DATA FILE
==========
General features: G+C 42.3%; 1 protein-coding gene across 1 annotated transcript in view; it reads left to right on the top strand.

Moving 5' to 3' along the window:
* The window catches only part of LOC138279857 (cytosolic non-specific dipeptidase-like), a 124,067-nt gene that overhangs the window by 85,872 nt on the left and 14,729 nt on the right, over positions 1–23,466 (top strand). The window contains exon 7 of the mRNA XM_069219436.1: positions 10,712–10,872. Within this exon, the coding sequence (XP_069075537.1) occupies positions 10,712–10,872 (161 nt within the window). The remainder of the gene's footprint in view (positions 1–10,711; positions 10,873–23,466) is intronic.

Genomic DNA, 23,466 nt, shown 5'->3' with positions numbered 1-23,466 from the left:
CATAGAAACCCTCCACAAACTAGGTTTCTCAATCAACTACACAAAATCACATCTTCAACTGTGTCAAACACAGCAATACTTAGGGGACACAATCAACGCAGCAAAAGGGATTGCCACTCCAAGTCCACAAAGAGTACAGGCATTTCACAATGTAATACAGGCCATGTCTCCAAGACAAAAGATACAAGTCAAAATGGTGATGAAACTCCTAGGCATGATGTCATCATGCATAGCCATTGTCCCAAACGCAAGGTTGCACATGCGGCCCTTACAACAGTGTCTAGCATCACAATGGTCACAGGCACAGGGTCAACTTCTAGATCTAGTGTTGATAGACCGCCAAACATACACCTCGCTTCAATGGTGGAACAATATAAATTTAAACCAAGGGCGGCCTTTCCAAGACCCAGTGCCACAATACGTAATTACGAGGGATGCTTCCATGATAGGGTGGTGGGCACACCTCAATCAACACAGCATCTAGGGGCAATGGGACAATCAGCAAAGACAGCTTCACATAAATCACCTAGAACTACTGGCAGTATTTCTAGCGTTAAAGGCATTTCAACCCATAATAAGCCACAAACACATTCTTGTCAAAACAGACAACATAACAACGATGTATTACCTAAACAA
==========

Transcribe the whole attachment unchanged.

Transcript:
General features: G+C 42.3%; 1 protein-coding gene across 1 annotated transcript in view; it reads left to right on the top strand.

Moving 5' to 3' along the window:
* The window catches only part of LOC138279857 (cytosolic non-specific dipeptidase-like), a 124,067-nt gene that overhangs the window by 85,872 nt on the left and 14,729 nt on the right, over positions 1–23,466 (top strand). The window contains exon 7 of the mRNA XM_069219436.1: positions 10,712–10,872. Within this exon, the coding sequence (XP_069075537.1) occupies positions 10,712–10,872 (161 nt within the window). The remainder of the gene's footprint in view (positions 1–10,711; positions 10,873–23,466) is intronic.

Genomic DNA, 23,466 nt, shown 5'->3' with positions numbered 1-23,466 from the left:
CATAGAAACCCTCCACAAACTAGGTTTCTCAATCAACTACACAAAATCACATCTTCAACTGTGTCAAACACAGCAATACTTAGGGGACACAATCAACGCAGCAAAAGGGATTGCCACTCCAAGTCCACAAAGAGTACAGGCATTTCACAATGTAATACAGGCCATGTCTCCAAGACAAAAGATACAAGTCAAAATGGTGATGAAACTCCTAGGCATGATGTCATCATGCATAGCCATTGTCCCAAACGCAAGGTTGCACATGCGGCCCTTACAACAGTGTCTAGCATCACAATGGTCACAGGCACAGGGTCAACTTCTAGATCTAGTGTTGATAGACCGCCAAACATACACCTCGCTTCAATGGTGGAACAATATAAATTTAAACCAAGGGCGGCCTTTCCAAGACCCAGTGCCACAATACGTAATTACGAGGGATGCTTCCATGATAGGGTGGTGGGCACACCTCAATCAACACAGCATCTAGGGGCAATGGGACAATCAGCAAAGACAGCTTCACATAAATCACCTAGAACTACTGGCAGTATTTCTAGCGTTAAAGGCATTTCAACCCATAATAAGCCACAAACACATTCTTGTCAAAACAGACAACATAACAACGATGTATTACCTAAACAA